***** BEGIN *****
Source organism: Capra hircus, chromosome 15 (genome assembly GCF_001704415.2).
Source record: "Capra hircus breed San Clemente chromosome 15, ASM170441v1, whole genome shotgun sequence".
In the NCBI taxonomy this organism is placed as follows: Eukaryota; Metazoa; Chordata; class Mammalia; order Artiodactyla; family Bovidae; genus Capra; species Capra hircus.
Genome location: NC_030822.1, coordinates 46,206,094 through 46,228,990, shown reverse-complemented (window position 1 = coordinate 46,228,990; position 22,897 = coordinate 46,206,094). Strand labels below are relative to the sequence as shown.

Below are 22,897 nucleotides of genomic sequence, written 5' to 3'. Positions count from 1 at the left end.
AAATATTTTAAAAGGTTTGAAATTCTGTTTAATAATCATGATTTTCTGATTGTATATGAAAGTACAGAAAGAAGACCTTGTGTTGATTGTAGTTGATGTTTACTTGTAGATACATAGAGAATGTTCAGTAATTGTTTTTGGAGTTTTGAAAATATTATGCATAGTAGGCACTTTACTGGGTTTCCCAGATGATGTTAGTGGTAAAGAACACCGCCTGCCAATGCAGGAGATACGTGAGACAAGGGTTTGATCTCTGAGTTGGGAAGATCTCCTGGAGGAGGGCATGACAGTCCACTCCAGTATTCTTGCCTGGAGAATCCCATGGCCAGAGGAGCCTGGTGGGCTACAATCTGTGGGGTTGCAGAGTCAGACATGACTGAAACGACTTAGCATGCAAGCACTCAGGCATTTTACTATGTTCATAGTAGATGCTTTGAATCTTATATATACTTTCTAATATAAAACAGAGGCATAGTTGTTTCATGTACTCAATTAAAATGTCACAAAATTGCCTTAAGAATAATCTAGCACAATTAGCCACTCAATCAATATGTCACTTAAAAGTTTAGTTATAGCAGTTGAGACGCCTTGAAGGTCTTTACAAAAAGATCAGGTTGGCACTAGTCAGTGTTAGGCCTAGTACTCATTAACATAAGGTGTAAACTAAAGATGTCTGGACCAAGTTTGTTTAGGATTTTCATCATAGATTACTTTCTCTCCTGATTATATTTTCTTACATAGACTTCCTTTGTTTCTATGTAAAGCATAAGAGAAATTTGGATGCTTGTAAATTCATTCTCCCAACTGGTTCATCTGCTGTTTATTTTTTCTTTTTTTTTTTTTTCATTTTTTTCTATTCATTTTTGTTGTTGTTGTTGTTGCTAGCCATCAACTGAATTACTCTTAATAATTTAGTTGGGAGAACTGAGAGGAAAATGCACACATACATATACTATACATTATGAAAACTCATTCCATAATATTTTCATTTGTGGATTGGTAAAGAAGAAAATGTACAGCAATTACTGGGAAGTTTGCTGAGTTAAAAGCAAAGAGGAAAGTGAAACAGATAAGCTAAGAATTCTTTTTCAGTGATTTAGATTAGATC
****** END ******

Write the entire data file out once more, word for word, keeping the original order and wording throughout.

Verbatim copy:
Source organism: Capra hircus, chromosome 15 (genome assembly GCF_001704415.2).
Source record: "Capra hircus breed San Clemente chromosome 15, ASM170441v1, whole genome shotgun sequence".
In the NCBI taxonomy this organism is placed as follows: Eukaryota; Metazoa; Chordata; class Mammalia; order Artiodactyla; family Bovidae; genus Capra; species Capra hircus.
Genome location: NC_030822.1, coordinates 46,206,094 through 46,228,990, shown reverse-complemented (window position 1 = coordinate 46,228,990; position 22,897 = coordinate 46,206,094). Strand labels below are relative to the sequence as shown.

Below are 22,897 nucleotides of genomic sequence, written 5' to 3'. Positions count from 1 at the left end.
AAATATTTTAAAAGGTTTGAAATTCTGTTTAATAATCATGATTTTCTGATTGTATATGAAAGTACAGAAAGAAGACCTTGTGTTGATTGTAGTTGATGTTTACTTGTAGATACATAGAGAATGTTCAGTAATTGTTTTTGGAGTTTTGAAAATATTATGCATAGTAGGCACTTTACTGGGTTTCCCAGATGATGTTAGTGGTAAAGAACACCGCCTGCCAATGCAGGAGATACGTGAGACAAGGGTTTGATCTCTGAGTTGGGAAGATCTCCTGGAGGAGGGCATGACAGTCCACTCCAGTATTCTTGCCTGGAGAATCCCATGGCCAGAGGAGCCTGGTGGGCTACAATCTGTGGGGTTGCAGAGTCAGACATGACTGAAACGACTTAGCATGCAAGCACTCAGGCATTTTACTATGTTCATAGTAGATGCTTTGAATCTTATATATACTTTCTAATATAAAACAGAGGCATAGTTGTTTCATGTACTCAATTAAAATGTCACAAAATTGCCTTAAGAATAATCTAGCACAATTAGCCACTCAATCAATATGTCACTTAAAAGTTTAGTTATAGCAGTTGAGACGCCTTGAAGGTCTTTACAAAAAGATCAGGTTGGCACTAGTCAGTGTTAGGCCTAGTACTCATTAACATAAGGTGTAAACTAAAGATGTCTGGACCAAGTTTGTTTAGGATTTTCATCATAGATTACTTTCTCTCCTGATTATATTTTCTTACATAGACTTCCTTTGTTTCTATGTAAAGCATAAGAGAAATTTGGATGCTTGTAAATTCATTCTCCCAACTGGTTCATCTGCTGTTTATTTTTTCTTTTTTTTTTTTTTCATTTTTTTCTATTCATTTTTGTTGTTGTTGTTGTTGCTAGCCATCAACTGAATTACTCTTAATAATTTAGTTGGGAGAACTGAGAGGAAAATGCACACATACATATACTATACATTATGAAAACTCATTCCATAATATTTTCATTTGTGGATTGGTAAAGAAGAAAATGTACAGCAATTACTGGGAAGTTTGCTGAGTTAAAAGCAAAGAGGAAAGTGAAACAGATAAGCTAAGAATTCTTTTTCAGTGATTTAGATTAGATC